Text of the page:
I'd heard rumors about this for a while. I presume that the posting of this on the arxiv means that some form of this paper is in submission out there to a suitably glossy, high impact journal that requires reference citations in its abstracts. Background: Bulk FeSe superconducts below around 8 K at ambient pressure (see here). Under pressure, that transition can be squeezed up beyond 35 K (see here). The mechanism for superconductivity in this material is up for debate, as far as I know (please feel free to add a reference or two in the comments).
These investigators have a very fancy ultrahigh vacuum system, in which they are able to grow single layer FeSe on top of SrTiO3 (with the substrate doped with niobium in this case). This material is not stable in air, and apparently doesn't do terribly well even when coated with some protective layer. However, these folks have a multi-probe scanning tunneling microscope system in their chamber, along with a cold stage, so that they can perform electrical measurements in situ without ever exposing their single layer to air. They find that the electrical resistance measured in their four-point-probe configuration drops to zero below around 100 K (as high as 109 K, depending on the sample). One subtle point that clearly worried them: SrTiO3 is know to have a structural phase transition (the onset of ferroelasticity - see here) at around 105 K, so they wanted to be sure that what they saw wasn't somehow an artifact of that substrate effect. (Makes me wonder what happens to superconductivity in the FeSe depending on the ferroelastic domain orientation underneath it.) For the lay audience: liquid nitrogen boils at ambient pressure at 77 K. This would be the first iron-based superconductor to cross that threshold, a domain previously limited to the copper oxides. Remember, if the bulk transition is at 8 K and the single layer case exceeds 100 K, it doesn't seem crazy to hope for some related system with an additional factor of three or four that takes us beyond room temperature.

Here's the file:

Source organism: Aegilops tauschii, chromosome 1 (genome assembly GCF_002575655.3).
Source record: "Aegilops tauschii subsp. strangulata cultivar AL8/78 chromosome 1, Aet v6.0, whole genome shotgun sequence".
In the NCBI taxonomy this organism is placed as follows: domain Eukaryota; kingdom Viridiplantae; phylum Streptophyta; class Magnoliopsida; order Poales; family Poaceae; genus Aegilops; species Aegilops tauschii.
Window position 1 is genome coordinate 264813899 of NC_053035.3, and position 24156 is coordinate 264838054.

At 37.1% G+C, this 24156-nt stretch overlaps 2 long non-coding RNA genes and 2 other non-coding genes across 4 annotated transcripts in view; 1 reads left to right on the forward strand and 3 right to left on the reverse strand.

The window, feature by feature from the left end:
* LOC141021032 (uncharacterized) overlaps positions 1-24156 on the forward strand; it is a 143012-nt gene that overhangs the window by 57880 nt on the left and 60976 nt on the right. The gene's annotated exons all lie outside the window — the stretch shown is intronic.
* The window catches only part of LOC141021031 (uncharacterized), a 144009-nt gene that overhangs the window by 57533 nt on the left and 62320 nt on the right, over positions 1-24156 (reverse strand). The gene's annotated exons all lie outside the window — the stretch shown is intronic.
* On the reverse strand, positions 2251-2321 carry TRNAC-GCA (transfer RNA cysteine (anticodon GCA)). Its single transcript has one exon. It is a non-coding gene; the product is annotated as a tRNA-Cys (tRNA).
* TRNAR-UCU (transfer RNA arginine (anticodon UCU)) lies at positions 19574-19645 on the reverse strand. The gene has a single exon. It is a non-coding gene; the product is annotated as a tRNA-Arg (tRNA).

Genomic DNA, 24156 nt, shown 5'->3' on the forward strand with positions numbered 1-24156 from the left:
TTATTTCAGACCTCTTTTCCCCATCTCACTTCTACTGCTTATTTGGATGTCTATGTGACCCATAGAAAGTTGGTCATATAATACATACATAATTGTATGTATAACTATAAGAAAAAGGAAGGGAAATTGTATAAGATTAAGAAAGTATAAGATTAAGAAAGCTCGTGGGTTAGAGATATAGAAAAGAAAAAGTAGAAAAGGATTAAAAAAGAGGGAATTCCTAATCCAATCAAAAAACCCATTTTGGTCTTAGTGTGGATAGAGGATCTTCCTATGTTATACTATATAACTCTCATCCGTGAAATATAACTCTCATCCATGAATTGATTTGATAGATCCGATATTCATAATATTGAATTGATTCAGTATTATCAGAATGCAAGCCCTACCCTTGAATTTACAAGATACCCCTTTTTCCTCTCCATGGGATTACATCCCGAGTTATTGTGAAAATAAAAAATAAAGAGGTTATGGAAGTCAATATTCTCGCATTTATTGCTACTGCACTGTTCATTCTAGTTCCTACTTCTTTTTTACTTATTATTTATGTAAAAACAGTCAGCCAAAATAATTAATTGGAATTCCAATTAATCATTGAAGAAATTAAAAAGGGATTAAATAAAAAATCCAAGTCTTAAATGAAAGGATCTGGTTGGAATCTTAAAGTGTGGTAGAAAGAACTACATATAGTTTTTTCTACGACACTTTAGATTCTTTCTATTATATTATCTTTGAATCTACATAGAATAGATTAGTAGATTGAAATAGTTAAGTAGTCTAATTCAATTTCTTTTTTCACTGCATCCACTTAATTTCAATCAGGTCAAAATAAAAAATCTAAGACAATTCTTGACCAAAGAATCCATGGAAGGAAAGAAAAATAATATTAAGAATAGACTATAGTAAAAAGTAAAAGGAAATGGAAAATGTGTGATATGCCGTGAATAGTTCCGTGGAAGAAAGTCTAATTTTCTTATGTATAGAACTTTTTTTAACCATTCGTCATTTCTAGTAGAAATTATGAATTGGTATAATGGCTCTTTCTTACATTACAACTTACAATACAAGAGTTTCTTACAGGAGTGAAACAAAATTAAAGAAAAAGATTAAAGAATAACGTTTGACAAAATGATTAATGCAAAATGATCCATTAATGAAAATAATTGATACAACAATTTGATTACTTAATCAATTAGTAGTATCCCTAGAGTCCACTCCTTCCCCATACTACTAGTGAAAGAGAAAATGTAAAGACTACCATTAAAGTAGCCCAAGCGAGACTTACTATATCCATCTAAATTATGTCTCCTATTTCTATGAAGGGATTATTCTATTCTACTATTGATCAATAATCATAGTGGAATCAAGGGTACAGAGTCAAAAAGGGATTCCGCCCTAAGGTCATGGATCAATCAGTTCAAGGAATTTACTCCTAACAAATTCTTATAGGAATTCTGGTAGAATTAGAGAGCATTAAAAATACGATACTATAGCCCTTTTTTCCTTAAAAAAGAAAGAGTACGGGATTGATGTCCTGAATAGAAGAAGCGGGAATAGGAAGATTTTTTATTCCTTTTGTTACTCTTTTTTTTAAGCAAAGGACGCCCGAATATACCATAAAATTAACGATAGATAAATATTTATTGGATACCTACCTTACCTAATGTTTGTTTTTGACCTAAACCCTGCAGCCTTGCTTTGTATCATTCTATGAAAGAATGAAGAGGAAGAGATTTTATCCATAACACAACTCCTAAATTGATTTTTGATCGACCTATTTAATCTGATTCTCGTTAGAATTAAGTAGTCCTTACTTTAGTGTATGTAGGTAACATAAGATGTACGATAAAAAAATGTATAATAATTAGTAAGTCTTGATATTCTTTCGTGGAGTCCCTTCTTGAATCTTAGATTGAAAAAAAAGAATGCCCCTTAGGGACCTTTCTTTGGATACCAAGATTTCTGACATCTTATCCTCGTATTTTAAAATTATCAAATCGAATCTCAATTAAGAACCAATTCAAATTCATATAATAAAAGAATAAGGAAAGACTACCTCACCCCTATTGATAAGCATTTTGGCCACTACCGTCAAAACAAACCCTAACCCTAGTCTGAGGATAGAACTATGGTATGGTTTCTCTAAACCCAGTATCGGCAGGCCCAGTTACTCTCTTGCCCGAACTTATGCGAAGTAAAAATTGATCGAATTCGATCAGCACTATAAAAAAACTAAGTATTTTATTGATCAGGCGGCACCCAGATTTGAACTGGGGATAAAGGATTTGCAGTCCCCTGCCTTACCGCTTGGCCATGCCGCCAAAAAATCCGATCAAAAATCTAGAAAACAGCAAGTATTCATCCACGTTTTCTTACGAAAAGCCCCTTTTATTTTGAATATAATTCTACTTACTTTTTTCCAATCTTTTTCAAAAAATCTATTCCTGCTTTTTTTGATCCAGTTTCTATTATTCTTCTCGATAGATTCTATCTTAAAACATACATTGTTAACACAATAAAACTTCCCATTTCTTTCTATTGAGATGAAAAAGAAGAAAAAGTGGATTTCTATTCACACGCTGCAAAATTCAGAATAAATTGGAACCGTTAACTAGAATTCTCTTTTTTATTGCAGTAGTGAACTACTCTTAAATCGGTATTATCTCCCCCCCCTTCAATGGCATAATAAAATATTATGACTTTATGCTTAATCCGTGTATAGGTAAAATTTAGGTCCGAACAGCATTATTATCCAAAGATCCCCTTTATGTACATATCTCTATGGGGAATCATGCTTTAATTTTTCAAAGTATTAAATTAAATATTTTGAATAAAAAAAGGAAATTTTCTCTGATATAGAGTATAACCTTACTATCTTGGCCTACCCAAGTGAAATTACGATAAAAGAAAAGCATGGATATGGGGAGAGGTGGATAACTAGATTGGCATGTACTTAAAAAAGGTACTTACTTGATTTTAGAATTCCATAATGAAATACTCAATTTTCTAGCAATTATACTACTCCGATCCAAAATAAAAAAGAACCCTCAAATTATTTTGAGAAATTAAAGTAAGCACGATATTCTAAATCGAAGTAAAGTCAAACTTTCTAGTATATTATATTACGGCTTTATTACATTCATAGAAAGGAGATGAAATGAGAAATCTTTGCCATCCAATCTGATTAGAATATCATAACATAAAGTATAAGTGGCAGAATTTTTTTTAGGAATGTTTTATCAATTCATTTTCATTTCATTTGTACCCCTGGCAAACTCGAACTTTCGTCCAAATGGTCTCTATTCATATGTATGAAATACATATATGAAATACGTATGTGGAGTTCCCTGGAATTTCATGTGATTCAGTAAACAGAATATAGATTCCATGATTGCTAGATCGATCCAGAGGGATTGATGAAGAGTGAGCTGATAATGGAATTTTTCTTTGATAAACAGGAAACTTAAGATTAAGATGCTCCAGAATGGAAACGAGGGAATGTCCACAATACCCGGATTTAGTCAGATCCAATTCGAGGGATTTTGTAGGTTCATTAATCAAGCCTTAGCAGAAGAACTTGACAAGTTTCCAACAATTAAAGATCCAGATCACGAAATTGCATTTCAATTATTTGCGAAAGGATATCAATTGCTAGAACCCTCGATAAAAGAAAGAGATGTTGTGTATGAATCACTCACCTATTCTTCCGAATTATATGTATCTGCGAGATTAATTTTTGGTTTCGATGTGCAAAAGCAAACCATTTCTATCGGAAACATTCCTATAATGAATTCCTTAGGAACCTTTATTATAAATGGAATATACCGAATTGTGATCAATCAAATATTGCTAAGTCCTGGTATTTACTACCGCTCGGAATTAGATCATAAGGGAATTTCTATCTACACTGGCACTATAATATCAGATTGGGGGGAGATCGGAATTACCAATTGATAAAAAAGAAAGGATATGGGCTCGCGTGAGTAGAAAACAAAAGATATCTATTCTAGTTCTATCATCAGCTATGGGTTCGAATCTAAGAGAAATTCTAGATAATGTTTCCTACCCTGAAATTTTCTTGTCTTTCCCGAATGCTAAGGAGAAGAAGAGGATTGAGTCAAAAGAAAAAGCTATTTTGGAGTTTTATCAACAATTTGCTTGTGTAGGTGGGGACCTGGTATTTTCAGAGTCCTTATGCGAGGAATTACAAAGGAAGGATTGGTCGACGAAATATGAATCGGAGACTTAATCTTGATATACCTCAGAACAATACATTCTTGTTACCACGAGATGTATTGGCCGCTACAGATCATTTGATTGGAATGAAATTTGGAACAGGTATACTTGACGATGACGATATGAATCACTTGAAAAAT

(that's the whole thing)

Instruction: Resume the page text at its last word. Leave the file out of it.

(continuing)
Important caveats: Right now, they have resistance measurements and tunneling spectroscopy measurements. Because of the need for in situ measurement they don't have Meissner data. It's also important to realize that the restrictions here (not air stable; only happens in single layer material when ultraclean) are not small. At the same time, this is potentially very exciting, and hopefully it holds up well and can be the foundation for more exciting materials.